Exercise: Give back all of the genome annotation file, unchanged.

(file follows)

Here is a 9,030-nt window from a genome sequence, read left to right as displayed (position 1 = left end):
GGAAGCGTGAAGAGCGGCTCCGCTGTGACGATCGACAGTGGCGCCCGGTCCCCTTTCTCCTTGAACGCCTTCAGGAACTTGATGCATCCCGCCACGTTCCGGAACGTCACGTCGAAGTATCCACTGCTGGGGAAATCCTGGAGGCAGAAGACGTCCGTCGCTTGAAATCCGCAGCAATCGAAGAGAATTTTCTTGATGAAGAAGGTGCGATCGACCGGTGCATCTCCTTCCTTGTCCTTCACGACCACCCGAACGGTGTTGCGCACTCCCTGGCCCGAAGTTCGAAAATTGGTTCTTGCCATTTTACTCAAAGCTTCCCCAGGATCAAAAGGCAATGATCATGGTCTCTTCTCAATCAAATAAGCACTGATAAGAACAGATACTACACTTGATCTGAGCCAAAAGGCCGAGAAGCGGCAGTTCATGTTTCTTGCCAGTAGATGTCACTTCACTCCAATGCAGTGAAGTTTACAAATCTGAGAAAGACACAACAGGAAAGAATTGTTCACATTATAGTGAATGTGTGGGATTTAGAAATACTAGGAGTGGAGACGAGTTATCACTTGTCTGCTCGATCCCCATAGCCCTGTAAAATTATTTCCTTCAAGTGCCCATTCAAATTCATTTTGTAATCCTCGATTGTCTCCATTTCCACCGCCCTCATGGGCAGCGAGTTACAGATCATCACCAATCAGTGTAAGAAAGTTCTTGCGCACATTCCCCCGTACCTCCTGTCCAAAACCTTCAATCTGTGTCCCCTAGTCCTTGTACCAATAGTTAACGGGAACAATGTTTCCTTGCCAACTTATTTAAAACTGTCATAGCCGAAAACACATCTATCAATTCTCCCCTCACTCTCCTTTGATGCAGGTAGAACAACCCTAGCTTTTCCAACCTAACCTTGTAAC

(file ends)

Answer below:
Here is a 9,030-nt window from a genome sequence, read left to right as displayed (position 1 = left end):
GGAAGCGTGAAGAGCGGCTCCGCTGTGACGATCGACAGTGGCGCCCGGTCCCCTTTCTCCTTGAACGCCTTCAGGAACTTGATGCATCCCGCCACGTTCCGGAACGTCACGTCGAAGTATCCACTGCTGGGGAAATCCTGGAGGCAGAAGACGTCCGTCGCTTGAAATCCGCAGCAATCGAAGAGAATTTTCTTGATGAAGAAGGTGCGATCGACCGGTGCATCTCCTTCCTTGTCCTTCACGACCACCCGAACGGTGTTGCGCACTCCCTGGCCCGAAGTTCGAAAATTGGTTCTTGCCATTTTACTCAAAGCTTCCCCAGGATCAAAAGGCAATGATCATGGTCTCTTCTCAATCAAATAAGCACTGATAAGAACAGATACTACACTTGATCTGAGCCAAAAGGCCGAGAAGCGGCAGTTCATGTTTCTTGCCAGTAGATGTCACTTCACTCCAATGCAGTGAAGTTTACAAATCTGAGAAAGACACAACAGGAAAGAATTGTTCACATTATAGTGAATGTGTGGGATTTAGAAATACTAGGAGTGGAGACGAGTTATCACTTGTCTGCTCGATCCCCATAGCCCTGTAAAATTATTTCCTTCAAGTGCCCATTCAAATTCATTTTGTAATCCTCGATTGTCTCCATTTCCACCGCCCTCATGGGCAGCGAGTTACAGATCATCACCAATCAGTGTAAGAAAGTTCTTGCGCACATTCCCCCGTACCTCCTGTCCAAAACCTTCAATCTGTGTCCCCTAGTCCTTGTACCAATAGTTAACGGGAACAATGTTTCCTTGCCAACTTATTTAAAACTGTCATAGCCGAAAACACATCTATCAATTCTCCCCTCACTCTCCTTTGATGCAGGTAGAACAACCCTAGCTTTTCCAACCTAACCTTGTAAC